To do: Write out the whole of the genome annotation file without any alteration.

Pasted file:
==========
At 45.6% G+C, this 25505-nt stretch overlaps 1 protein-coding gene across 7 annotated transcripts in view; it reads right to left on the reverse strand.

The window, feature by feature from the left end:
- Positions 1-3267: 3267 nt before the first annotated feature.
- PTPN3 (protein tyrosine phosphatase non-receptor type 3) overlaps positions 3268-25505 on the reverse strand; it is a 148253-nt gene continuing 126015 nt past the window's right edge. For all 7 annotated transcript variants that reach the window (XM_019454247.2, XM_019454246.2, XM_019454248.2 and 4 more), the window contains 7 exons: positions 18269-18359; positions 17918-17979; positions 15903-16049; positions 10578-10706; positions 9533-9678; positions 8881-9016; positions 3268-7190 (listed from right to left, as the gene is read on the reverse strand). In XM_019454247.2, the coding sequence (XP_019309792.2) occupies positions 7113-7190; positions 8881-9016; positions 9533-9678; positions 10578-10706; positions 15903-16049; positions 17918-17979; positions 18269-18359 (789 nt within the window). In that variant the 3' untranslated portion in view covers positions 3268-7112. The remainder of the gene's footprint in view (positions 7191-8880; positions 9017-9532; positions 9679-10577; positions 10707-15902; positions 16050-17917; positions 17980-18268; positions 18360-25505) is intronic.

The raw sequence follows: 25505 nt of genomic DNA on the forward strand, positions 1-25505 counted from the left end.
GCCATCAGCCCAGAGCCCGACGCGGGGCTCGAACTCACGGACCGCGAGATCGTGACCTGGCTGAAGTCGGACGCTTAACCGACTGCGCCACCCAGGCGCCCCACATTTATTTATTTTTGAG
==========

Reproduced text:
At 45.6% G+C, this 25505-nt stretch overlaps 1 protein-coding gene across 7 annotated transcripts in view; it reads right to left on the reverse strand.

The window, feature by feature from the left end:
- Positions 1-3267: 3267 nt before the first annotated feature.
- PTPN3 (protein tyrosine phosphatase non-receptor type 3) overlaps positions 3268-25505 on the reverse strand; it is a 148253-nt gene continuing 126015 nt past the window's right edge. For all 7 annotated transcript variants that reach the window (XM_019454247.2, XM_019454246.2, XM_019454248.2 and 4 more), the window contains 7 exons: positions 18269-18359; positions 17918-17979; positions 15903-16049; positions 10578-10706; positions 9533-9678; positions 8881-9016; positions 3268-7190 (listed from right to left, as the gene is read on the reverse strand). In XM_019454247.2, the coding sequence (XP_019309792.2) occupies positions 7113-7190; positions 8881-9016; positions 9533-9678; positions 10578-10706; positions 15903-16049; positions 17918-17979; positions 18269-18359 (789 nt within the window). In that variant the 3' untranslated portion in view covers positions 3268-7112. The remainder of the gene's footprint in view (positions 7191-8880; positions 9017-9532; positions 9679-10577; positions 10707-15902; positions 16050-17917; positions 17980-18268; positions 18360-25505) is intronic.

The raw sequence follows: 25505 nt of genomic DNA on the forward strand, positions 1-25505 counted from the left end.
GCCATCAGCCCAGAGCCCGACGCGGGGCTCGAACTCACGGACCGCGAGATCGTGACCTGGCTGAAGTCGGACGCTTAACCGACTGCGCCACCCAGGCGCCCCACATTTATTTATTTTTGAG